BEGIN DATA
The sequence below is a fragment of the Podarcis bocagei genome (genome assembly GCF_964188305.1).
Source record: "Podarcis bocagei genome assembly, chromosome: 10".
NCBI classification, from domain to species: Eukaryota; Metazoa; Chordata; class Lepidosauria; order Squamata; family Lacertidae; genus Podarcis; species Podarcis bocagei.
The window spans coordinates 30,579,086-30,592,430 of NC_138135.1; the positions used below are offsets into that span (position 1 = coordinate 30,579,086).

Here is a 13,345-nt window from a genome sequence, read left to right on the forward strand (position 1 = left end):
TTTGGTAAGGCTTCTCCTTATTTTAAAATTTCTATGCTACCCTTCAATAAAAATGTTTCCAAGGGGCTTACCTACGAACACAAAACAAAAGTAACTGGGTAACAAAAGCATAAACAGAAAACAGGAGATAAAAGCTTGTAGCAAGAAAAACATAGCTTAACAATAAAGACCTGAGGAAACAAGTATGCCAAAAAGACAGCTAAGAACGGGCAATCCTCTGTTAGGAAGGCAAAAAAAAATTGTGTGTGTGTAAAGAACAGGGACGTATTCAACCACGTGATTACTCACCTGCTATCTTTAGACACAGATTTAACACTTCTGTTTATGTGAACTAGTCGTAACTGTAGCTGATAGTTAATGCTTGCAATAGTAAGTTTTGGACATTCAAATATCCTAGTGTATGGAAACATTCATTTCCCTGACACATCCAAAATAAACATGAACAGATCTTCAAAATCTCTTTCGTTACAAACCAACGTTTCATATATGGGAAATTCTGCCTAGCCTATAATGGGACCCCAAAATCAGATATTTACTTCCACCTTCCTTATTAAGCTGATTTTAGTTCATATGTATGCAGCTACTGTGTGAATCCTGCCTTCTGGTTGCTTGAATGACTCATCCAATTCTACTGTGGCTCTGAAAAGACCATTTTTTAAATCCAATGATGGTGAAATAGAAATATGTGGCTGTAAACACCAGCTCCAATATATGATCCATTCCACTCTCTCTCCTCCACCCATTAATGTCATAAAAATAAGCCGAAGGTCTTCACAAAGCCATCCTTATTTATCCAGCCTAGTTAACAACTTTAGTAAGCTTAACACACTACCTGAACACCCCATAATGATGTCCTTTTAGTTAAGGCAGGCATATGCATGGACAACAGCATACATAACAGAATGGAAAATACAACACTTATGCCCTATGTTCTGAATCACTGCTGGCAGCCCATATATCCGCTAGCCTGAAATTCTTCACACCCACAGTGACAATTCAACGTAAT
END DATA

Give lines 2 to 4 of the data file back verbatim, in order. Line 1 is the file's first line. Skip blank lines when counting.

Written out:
Source record: "Podarcis bocagei genome assembly, chromosome: 10".
NCBI classification, from domain to species: Eukaryota; Metazoa; Chordata; class Lepidosauria; order Squamata; family Lacertidae; genus Podarcis; species Podarcis bocagei.
The window spans coordinates 30,579,086-30,592,430 of NC_138135.1; the positions used below are offsets into that span (position 1 = coordinate 30,579,086).